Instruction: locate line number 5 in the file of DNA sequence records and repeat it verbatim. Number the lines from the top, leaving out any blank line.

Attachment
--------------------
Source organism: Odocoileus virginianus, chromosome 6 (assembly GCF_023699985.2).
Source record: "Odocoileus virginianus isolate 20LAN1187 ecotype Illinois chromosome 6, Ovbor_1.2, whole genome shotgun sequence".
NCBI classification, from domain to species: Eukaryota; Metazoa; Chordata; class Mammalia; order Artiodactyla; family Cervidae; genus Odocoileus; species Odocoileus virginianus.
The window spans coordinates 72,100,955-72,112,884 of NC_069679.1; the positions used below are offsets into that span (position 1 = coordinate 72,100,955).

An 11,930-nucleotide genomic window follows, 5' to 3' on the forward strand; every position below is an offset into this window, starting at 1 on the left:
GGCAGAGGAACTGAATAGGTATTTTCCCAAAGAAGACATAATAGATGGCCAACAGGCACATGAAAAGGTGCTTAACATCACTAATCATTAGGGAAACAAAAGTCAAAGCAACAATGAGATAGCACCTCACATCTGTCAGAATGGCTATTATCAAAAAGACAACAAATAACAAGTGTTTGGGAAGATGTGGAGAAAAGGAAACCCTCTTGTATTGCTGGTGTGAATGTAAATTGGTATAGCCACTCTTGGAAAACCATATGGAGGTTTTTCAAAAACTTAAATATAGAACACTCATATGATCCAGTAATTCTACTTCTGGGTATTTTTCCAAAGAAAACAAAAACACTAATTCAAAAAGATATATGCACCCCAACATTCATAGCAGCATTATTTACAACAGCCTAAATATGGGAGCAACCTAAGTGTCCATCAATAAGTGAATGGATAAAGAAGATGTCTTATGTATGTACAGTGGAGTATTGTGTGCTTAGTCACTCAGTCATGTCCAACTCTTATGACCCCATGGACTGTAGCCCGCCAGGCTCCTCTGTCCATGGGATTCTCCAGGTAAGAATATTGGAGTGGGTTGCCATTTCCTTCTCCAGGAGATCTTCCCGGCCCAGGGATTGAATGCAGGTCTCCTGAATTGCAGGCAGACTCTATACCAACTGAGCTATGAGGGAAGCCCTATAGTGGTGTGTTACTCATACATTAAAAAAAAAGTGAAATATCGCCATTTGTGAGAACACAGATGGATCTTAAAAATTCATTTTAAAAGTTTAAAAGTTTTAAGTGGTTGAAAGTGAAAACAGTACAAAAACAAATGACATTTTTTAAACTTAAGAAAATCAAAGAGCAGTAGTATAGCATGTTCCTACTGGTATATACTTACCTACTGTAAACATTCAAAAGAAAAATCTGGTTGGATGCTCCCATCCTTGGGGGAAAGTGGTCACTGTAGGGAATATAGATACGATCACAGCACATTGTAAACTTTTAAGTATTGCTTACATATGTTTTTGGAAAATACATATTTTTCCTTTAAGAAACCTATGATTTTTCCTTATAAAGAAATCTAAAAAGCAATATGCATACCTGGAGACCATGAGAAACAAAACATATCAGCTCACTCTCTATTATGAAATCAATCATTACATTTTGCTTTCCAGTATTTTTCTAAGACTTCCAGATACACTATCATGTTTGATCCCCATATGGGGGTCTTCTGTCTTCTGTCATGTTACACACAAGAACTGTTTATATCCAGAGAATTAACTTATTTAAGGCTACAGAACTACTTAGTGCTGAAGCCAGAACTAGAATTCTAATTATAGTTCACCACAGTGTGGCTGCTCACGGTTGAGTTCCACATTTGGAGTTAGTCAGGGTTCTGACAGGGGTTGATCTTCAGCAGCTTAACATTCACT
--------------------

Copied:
An 11,930-nucleotide genomic window follows, 5' to 3' on the forward strand; every position below is an offset into this window, starting at 1 on the left: